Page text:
Markus Granlund came to Vancouver via a trade with Calgary for Hunter Shinkaruk. There were a lot of armchair GM’s out there that called for Jim Benning’s head, but at this point in time, the Canucks are the clear winner of that deal. On Brandon Sutter’s left wing, Granlund has provided the Canucks with some much needed secondary scoring, playing in every game and potting 12 goals so far. Shinkaruk on the other hand has spent most of his season in the AHL. He has played 7 games for the Flames and has 1 assist.
A coworker asked me today if this will be a good year for the Canucks. I didn’t have a simple answer for him.
Predicting this year’s Canucks is akin to predicting the behavior of children. As a parent, sometimes you’re shocked at your kid’s actions. Sometimes, you swell with pride. And other times you are moved to tears. But most of the time you’re just hanging on for dear life as it is a hundred mile-an-hour whirlwind of all the emotions.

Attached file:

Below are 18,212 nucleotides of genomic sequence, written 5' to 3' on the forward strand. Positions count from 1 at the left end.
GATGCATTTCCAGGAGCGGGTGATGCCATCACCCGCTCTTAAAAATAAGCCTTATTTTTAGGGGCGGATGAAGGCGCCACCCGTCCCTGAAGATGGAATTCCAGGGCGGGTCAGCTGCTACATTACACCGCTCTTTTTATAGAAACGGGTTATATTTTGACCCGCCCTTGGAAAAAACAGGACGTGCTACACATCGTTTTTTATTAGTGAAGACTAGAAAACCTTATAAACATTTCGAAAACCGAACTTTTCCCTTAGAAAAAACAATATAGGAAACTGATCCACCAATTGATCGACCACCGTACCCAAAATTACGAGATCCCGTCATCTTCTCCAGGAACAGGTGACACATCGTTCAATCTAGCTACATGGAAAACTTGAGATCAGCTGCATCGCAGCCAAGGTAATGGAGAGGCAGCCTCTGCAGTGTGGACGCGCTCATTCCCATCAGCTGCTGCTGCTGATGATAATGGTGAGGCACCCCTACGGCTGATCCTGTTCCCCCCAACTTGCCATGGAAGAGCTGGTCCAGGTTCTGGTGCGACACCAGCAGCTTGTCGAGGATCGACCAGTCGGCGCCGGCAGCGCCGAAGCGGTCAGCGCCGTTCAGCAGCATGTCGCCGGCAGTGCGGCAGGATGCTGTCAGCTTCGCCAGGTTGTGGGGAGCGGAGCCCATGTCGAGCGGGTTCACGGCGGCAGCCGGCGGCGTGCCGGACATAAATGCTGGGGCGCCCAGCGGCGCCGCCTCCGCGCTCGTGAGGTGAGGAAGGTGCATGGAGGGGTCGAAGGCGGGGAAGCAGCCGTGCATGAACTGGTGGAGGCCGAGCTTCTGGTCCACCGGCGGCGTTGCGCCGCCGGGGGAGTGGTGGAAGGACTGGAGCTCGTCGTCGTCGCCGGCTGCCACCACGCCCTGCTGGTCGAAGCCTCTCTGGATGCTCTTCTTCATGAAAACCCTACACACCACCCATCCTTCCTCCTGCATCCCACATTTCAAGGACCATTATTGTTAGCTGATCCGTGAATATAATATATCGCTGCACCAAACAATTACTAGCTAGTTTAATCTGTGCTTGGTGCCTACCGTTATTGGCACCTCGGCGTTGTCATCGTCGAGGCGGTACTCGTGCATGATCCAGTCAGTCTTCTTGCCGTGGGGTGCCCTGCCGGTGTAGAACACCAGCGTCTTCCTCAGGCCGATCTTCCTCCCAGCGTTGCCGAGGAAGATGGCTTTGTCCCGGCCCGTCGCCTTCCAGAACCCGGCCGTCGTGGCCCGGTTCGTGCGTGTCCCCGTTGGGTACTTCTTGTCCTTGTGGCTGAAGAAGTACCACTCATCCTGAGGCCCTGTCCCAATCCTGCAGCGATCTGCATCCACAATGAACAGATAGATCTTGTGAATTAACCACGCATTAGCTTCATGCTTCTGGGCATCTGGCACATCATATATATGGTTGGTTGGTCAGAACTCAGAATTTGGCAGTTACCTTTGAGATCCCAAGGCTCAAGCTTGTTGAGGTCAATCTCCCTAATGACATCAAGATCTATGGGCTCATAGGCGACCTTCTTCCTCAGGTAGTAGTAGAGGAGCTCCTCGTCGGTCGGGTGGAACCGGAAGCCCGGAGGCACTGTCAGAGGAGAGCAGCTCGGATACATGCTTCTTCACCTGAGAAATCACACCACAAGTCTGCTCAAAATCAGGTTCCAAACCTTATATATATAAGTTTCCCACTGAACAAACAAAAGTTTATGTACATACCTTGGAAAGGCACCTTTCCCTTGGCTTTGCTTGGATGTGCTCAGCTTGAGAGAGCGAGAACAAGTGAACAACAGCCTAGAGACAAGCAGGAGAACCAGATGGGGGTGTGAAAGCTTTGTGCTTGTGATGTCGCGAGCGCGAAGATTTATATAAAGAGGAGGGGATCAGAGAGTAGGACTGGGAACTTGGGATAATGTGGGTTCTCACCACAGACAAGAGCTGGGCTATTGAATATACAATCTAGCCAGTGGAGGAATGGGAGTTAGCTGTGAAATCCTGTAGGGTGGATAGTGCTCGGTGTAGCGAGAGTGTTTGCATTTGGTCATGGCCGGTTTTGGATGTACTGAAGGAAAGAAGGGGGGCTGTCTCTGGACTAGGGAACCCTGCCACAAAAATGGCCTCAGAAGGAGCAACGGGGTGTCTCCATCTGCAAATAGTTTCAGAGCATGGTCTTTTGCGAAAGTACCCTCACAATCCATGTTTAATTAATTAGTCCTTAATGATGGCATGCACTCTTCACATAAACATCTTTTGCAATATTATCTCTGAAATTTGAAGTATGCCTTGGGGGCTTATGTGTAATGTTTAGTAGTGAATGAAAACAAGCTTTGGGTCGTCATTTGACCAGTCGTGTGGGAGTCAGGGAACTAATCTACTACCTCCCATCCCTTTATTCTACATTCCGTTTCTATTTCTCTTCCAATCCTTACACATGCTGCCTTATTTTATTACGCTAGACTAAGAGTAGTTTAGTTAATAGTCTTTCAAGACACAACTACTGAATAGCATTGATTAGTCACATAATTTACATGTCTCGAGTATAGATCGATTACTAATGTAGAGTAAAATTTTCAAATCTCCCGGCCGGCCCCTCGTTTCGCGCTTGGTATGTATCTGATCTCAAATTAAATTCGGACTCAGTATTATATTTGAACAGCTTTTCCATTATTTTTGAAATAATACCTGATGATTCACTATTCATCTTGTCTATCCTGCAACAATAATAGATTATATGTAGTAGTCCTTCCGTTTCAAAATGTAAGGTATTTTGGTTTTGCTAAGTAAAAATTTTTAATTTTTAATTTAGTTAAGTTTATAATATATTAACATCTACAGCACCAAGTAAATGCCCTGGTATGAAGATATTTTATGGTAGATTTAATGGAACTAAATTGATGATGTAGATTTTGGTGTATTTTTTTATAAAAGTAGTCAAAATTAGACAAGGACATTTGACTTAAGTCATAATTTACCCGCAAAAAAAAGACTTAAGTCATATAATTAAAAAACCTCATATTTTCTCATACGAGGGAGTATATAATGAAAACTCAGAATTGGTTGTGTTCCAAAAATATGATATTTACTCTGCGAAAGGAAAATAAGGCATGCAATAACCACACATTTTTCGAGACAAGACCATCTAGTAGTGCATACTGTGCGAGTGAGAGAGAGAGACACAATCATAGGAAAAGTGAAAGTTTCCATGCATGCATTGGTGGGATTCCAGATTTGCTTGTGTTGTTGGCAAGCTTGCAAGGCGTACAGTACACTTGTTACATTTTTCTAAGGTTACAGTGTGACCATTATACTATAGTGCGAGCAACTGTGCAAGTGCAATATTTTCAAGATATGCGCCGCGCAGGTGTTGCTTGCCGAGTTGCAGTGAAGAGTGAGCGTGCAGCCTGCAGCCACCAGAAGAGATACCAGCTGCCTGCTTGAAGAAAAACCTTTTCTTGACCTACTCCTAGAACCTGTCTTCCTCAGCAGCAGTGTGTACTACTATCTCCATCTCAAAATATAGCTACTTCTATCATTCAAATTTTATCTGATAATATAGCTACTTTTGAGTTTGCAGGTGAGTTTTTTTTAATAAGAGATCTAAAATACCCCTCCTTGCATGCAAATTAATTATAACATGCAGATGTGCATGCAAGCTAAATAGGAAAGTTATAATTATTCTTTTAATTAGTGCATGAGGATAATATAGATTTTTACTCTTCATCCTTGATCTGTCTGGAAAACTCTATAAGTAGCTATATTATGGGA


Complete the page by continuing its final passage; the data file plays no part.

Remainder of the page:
With the infusion of youth on the Canucks roster, we’re going to bear witness to some horrible mistakes, and some brilliant displays of hockey. There will be nights where you will be soul searching, questioning your fan status, and there will be nights that make you glad you didn’t jump off the bandwagon.
There have been a number of rookies that have come and gone in the Canucks short history. There have been only a few Canucks campaigns that have had memorable rookie seasons, and even fewer that featured more than one or two rookies at a time. This season’s version of the team features sniper Jared McCann, speedy defenceman Ben Hutton, and local talent Jake Virtanen, all of whom are entering their first NHL season. Add sophomore Bo Horvat. Young prospect Sven Baertchi. Add recent call-up Brendan Gaunce. Even Luca Sbisa was born in 1990 (yes, younger than Chris Tanev).
|Jake Virtanen||RW||August 17, 1996||19|
|Jared McCann||C||May 31, 1996||19|
|Bo Horvat||C||April 5, 1995||20|
|Brendan Gaunce||C||March 25, 1994||21|
|Ben Hutton||D||April 20, 1993||22|
|Sven Baertschi||LW||October 5, 1992||23|
|Luca Sbisa||D||January 30, 1990||25|
All of a sudden that tired old Canucks team is full of young players and a couple actual teenagers, complete with erratic behavior that will give the most die-hard fan a few more grey hairs.